Your Celtic Wedding :
Your Celtic Wedding
Something old, something new
Something borrowed, something blue
And a sixpence in your shoe
This Victorian rhyme and wedding tradition is popular throughout the Celtic lands. Something Old represents the link with the brides own family and is symbolic of continuity. Something new represents good luck and success and hopes for a bright future in the bride's married life. Something borrowed reminds the bride that friends and family will be there for her on that special day and in the future. Something blue is the color of faithfulness and loyalty. The sixpence is symbolic of financial stability in the marriage.
Tuck a sprig of shamrock (Irish), heather (Scottish) or daffodil (Welsh) into the bridal bouquet.
In ancient times, honey was believed to enhance fertility, and many couples were married at a new moon because the lunar calendar was very prominent in Celtic society. Couples would drink mead (honey wine) for the first lunar cycle of their marriage. Mead can be offered to guests as a welcome drink at your wedding reception to keep the old tradition alive.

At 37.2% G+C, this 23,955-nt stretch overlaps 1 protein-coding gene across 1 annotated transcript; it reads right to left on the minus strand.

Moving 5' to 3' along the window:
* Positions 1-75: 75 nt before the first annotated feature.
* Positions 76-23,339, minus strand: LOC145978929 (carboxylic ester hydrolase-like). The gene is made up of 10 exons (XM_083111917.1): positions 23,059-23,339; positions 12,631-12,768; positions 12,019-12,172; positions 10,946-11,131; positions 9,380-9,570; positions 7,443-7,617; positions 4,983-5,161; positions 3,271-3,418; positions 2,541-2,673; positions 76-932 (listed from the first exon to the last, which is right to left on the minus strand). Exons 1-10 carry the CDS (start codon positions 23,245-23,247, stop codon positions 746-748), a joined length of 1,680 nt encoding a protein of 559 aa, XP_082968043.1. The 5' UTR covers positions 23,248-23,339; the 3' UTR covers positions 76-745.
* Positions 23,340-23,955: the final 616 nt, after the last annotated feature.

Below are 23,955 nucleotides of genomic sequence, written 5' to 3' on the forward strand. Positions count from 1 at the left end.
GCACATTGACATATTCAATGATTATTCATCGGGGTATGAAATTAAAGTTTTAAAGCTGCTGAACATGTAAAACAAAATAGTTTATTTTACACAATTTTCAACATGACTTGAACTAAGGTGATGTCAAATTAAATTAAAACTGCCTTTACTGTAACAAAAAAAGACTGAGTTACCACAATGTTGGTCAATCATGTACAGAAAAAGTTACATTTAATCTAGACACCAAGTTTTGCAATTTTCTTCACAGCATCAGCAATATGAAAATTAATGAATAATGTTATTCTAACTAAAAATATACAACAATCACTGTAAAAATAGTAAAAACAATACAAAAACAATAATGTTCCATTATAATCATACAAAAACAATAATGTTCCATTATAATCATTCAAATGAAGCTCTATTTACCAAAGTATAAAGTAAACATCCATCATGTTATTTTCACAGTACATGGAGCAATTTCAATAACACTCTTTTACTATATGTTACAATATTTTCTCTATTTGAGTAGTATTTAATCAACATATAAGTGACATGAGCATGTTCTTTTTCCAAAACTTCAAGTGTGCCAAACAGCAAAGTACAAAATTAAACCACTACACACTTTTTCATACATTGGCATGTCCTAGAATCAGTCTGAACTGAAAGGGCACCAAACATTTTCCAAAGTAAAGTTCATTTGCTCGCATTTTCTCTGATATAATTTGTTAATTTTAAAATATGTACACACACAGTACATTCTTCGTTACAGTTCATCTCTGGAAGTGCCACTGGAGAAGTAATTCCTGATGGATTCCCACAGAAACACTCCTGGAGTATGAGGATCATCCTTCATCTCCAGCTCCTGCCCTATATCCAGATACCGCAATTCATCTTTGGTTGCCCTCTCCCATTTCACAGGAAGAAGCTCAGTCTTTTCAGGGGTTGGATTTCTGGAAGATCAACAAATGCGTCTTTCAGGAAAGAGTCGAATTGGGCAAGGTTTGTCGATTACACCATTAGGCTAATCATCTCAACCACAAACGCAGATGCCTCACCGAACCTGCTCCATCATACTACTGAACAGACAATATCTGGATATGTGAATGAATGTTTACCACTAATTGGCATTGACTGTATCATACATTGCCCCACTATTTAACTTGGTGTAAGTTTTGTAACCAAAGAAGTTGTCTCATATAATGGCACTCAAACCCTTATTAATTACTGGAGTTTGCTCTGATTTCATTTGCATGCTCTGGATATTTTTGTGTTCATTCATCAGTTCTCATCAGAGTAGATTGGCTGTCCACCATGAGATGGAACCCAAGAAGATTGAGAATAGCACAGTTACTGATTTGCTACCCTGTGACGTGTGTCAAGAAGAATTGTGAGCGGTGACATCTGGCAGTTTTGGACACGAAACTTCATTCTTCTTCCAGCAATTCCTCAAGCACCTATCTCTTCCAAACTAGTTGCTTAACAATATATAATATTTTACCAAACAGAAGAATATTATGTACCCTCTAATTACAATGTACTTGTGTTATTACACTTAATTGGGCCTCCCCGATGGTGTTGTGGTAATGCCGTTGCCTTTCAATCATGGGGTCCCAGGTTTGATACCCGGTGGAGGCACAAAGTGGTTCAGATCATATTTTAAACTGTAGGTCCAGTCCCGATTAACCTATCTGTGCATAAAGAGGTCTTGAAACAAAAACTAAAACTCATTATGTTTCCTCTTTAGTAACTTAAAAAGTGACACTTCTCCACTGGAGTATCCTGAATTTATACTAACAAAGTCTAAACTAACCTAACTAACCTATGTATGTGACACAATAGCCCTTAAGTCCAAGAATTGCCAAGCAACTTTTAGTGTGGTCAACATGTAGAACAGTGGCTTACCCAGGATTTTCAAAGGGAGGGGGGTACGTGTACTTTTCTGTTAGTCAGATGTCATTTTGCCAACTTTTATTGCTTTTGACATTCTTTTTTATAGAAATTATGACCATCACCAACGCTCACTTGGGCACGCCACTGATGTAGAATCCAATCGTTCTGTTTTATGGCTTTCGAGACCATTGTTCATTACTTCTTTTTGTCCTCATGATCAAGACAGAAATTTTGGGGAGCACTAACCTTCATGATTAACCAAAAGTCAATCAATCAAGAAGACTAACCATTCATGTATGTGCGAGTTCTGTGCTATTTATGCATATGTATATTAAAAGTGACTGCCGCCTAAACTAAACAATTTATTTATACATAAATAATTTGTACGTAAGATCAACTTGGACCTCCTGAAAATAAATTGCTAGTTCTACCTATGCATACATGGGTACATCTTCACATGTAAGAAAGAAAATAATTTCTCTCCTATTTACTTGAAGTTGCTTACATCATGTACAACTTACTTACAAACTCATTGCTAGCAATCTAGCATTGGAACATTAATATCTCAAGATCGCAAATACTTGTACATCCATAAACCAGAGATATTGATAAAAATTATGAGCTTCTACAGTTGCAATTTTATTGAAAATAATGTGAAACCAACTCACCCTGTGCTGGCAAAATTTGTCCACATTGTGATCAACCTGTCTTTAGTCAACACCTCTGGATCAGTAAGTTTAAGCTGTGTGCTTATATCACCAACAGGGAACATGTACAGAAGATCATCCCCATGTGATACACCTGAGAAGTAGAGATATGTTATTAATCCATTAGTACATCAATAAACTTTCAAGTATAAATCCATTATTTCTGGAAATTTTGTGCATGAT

The horseshoe can be sewn into the wedding gown or tucked into the bridal bouquet. The horseshoe has always been associated with god luck because of the level of importance the Celts placed on their livestock, particularly their horses.
During the wedding ceremony, usually after the blessings of the rings, the groom presents his bride with a silver coin and says, "I give you this as a token of all I possess." The coin symbolizes his willingness to share all that he has or will have in the future. The coin is kept as a family keepsake and is passed from mother to her eldest son on his wedding day. If you are just starting this tradition, a newly minted coin can be used.
The Marriage Bell or Make-up Bell
Celtic tradition dictates that every young couple receive at least one bell as a wedding gift. The bell is placed strategically in the newlyweds home, visible to all. When an argument or disagreement flares up (as it inevitably will!), one of the couple can ring the bell to end the discord and invoke a truce without admission of guilt or fault.
In Celtic lands the bride would be veiled to hide her from evil spirits and from fairies who would want to steal her away. The veil also represented purity and chastity.
This centuries-old Welsh custom is one whereby a would-be suitor gives a carved spoon to a girl he wishes to court.
Celtic Symbols| Ceremonies & Customs | Toasts & Blessings